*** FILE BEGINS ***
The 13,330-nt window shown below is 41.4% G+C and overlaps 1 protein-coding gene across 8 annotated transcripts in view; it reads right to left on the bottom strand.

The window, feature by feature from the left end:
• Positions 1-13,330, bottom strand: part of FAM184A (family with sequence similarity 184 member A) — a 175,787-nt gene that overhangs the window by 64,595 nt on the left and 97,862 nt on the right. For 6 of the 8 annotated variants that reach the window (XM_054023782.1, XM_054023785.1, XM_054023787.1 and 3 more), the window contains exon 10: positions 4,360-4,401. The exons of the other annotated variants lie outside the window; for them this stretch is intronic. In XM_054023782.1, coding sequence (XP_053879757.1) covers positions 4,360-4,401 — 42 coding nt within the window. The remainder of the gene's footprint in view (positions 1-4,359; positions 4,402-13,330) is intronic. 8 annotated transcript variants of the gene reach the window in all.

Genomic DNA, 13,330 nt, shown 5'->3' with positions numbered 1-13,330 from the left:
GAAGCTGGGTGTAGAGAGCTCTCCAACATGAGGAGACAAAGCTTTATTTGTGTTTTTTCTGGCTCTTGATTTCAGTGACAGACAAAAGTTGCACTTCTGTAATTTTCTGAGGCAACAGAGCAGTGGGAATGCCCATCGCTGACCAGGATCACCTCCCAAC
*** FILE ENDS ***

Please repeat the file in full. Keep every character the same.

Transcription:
The 13,330-nt window shown below is 41.4% G+C and overlaps 1 protein-coding gene across 8 annotated transcripts in view; it reads right to left on the bottom strand.

The window, feature by feature from the left end:
• Positions 1-13,330, bottom strand: part of FAM184A (family with sequence similarity 184 member A) — a 175,787-nt gene that overhangs the window by 64,595 nt on the left and 97,862 nt on the right. For 6 of the 8 annotated variants that reach the window (XM_054023782.1, XM_054023785.1, XM_054023787.1 and 3 more), the window contains exon 10: positions 4,360-4,401. The exons of the other annotated variants lie outside the window; for them this stretch is intronic. In XM_054023782.1, coding sequence (XP_053879757.1) covers positions 4,360-4,401 — 42 coding nt within the window. The remainder of the gene's footprint in view (positions 1-4,359; positions 4,402-13,330) is intronic. 8 annotated transcript variants of the gene reach the window in all.

Genomic DNA, 13,330 nt, shown 5'->3' with positions numbered 1-13,330 from the left:
GAAGCTGGGTGTAGAGAGCTCTCCAACATGAGGAGACAAAGCTTTATTTGTGTTTTTTCTGGCTCTTGATTTCAGTGACAGACAAAAGTTGCACTTCTGTAATTTTCTGAGGCAACAGAGCAGTGGGAATGCCCATCGCTGACCAGGATCACCTCCCAAC